wild-type phenotype.
complete linkage Linkage between genes that are located close together
on the same chromosome with no crossing over between them.
complete medium Used to culture bacteria or some other
microorganism; contains all the nutrients required for growth and
synthesis, including those normally synthesized by the organism.
Nutritional mutants can grow on complete medium.
concept of dominance Principle of heredity discovered by Mendel
stating that, when two different alleles are present in a genotype,
only one allele may be expressed in the phenotype. The dominant
allele is the allele that is expressed, and the recessive allele is the
allele that is not expressed.
conditional mutation Expressed only under certain conditions.
conjugation Mechanism by which genetic material may be exchanged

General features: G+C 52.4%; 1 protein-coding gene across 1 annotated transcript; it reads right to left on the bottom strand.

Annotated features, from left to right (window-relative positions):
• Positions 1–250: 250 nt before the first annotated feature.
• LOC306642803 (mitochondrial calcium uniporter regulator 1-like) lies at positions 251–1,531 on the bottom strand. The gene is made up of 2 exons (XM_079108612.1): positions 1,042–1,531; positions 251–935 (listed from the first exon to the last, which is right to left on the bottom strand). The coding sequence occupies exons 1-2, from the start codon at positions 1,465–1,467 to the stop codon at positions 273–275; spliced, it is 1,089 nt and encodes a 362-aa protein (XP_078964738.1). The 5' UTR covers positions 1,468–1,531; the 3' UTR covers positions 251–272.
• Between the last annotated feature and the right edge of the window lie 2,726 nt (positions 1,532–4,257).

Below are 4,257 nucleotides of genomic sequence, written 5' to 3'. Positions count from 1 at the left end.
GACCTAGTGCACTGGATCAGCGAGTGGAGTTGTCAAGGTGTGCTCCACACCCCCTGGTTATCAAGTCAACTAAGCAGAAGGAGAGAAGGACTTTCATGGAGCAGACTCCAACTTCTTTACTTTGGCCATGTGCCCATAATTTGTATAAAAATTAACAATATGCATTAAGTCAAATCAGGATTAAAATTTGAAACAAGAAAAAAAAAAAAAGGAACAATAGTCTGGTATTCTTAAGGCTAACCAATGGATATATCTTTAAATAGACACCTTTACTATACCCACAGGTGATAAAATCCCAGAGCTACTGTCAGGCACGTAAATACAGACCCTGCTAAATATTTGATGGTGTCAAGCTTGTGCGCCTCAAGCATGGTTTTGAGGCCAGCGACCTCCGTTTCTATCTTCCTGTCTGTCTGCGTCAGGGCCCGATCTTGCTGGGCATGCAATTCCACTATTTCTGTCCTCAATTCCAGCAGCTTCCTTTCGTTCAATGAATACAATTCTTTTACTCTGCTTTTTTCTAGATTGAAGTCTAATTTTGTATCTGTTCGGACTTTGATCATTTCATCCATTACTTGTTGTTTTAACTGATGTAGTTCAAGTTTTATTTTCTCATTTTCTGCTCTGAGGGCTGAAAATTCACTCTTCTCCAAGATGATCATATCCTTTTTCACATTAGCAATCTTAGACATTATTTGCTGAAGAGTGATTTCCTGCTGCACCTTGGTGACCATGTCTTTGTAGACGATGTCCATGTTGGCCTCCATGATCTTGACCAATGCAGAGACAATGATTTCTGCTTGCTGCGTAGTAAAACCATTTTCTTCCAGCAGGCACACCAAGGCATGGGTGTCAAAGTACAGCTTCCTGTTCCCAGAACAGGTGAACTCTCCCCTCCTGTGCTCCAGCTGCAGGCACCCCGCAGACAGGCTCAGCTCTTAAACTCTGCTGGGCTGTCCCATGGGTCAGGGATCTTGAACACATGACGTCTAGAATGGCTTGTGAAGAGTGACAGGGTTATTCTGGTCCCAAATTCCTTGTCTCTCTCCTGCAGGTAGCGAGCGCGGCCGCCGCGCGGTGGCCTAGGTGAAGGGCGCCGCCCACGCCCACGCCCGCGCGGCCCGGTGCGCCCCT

between bacterial cells. During conjugation, two bacteria lie close
together and a cytoplasmic connection forms between them. A
plasmid or sometimes a part of the bacterial chromosome passes
through this connection from one cell to the other.
consanguinity Mating between related individuals.
consensus sequence Comprises the most commonly encountered
nucleotides found at a specific location in DNA or RNA.
Ϫ10 consensus sequence (Pribnow box) Consensus sequence
(TATAAT) found in most bacterial promoters approximately 10 bp
upstream of the transcription start site.
Ϫ35 consensus sequence Consensus sequence (TTGACA) found in
many bacterial promoters approximately 35 bp upstream of the
transcription start site.
constitutive gene A gene that is not regulated and is expressed
contig Set of overlapping DNA fragments that have been assembled in
the correct order to form a continuous stretch of DNA sequence.
continuous characteristic Displays a large number of possible
phenotypes that are not easily distinguished, such as human
continuous replication Replication of the leading strand in the same
direction as that of unwinding, allowing new nucleotides to be
added continuously to the 3Ј end of the new strand as the template
is exposed.
coordinate induction Simultaneous synthesis of several enzymes that